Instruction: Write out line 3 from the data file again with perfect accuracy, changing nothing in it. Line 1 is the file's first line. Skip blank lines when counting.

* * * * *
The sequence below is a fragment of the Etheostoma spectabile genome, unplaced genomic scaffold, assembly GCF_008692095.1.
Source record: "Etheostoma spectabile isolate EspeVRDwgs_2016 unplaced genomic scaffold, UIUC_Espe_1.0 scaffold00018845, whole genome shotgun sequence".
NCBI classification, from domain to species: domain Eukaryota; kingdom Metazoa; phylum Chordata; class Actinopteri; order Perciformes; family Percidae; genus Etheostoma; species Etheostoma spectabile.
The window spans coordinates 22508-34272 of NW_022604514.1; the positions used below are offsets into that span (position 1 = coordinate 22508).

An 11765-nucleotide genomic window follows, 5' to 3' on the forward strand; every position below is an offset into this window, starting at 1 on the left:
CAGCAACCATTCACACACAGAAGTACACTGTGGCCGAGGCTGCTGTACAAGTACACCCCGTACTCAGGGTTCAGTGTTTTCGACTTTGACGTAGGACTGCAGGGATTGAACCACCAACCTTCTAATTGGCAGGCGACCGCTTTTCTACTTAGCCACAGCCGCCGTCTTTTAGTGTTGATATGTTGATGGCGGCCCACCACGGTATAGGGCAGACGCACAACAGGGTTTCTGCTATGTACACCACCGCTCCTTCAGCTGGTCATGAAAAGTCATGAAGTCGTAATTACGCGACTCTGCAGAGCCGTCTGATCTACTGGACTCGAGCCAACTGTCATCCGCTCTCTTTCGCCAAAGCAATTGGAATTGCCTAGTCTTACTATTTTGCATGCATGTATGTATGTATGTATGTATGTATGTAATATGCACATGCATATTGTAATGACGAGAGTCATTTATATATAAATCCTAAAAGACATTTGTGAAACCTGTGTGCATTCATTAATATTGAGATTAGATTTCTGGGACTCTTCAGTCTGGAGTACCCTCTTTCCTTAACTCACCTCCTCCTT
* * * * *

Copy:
NCBI classification, from domain to species: domain Eukaryota; kingdom Metazoa; phylum Chordata; class Actinopteri; order Perciformes; family Percidae; genus Etheostoma; species Etheostoma spectabile.